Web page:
Tony Chung, Hong Kong pro-democracy student activist and former leader of the disbanded Studenlocalism, has been convicted of insulting the Chinese flag. Photo: AFP / Tommy Walker / NurPhoto

A Hong Kong teenager was ordered to spend four months in prison on Tuesday for insulting China’s national flag and unlawful assembly as Beijing increasingly targets prominent activists from the financial hub. 

Tony Chung, a 19-year-old who led a now-disbanded pro-democracy group, was convicted earlier this month for throwing the Chinese flag to the ground during scuffles outside Hong Kong’s legislature in May 2019.

While serving his sentence, Chung will be waiting for trial over a charge of “secession,” which could land him life imprisonment according to the draconian national security law Beijing imposed on Hong Kong on 30 June. 

Chung is the first public political figure prosecuted under the new security law, which Beijing described as a “sword” to return “order and stability” to the financial hub after seven months of massive, often violent pro-democracy protests last year.

He was sentenced to three months each for insulting the national flag and unlawful assembly, and told to serve four months behind bars.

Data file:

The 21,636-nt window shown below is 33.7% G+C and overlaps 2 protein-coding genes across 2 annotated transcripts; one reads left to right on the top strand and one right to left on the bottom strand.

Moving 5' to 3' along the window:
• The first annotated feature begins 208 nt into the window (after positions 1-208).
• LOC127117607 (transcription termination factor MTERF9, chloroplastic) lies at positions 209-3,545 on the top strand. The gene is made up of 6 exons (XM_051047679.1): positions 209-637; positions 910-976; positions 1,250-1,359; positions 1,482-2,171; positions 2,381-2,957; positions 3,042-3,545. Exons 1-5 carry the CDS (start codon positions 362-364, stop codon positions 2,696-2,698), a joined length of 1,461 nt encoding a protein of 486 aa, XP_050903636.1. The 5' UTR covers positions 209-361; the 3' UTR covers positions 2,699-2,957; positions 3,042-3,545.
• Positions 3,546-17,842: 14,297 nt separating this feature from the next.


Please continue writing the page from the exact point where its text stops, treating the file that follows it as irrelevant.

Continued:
The teen is also facing separate charges of money laundering and conspiring to publish seditious content.

Chung was arrested by plainclothes police opposite the US consulate in late October and had been remanded in custody since.

Speculation has swirled that the authorities moved on Chung because he was hoping to ask for asylum at the US consulate in Hong Kong.


In increasing numbers pro-democracy activists across the political spectrum have fled Hong Kong since Beijing stepped up its crackdown on the city’s protests against China’s authoritarian rule.

Under the security law, dissenting speech instead of acts can be alleged to constitute vague yet severe offenses like “subversion” and “collusion with foreign forces.” 

The law has also toppled the legal firewall between Hong Kong’s internationally recognized common law judiciary and the opaque, party-controlled justice system in mainland China by allowing extradition of suspects across the border for trial. 

Last Sunday, China’s state TV CGTN reported that Hong Kong police had put 30 people who are not currently in Hong Kong on its wanted list for suspicion of breaching the national security law, including self-exiled activists Ted Hui and Baggio Leung.

Prominent activists remaining in Hong Kong either have been jailed, as Joshua Wong and Agnes Chow have, or are facing frequent arrests and multiple charges.

Jimmy Lai, a pro-democracy media mogul who is also charged under the national security law, has been placed under house arrest and stripped of public speech – his Twitter account included.

Hong Kong’s High Court granted him bail last week. The decision, however, provoked serious criticism from China, which threatened to extradite Lai to the mainland for trial.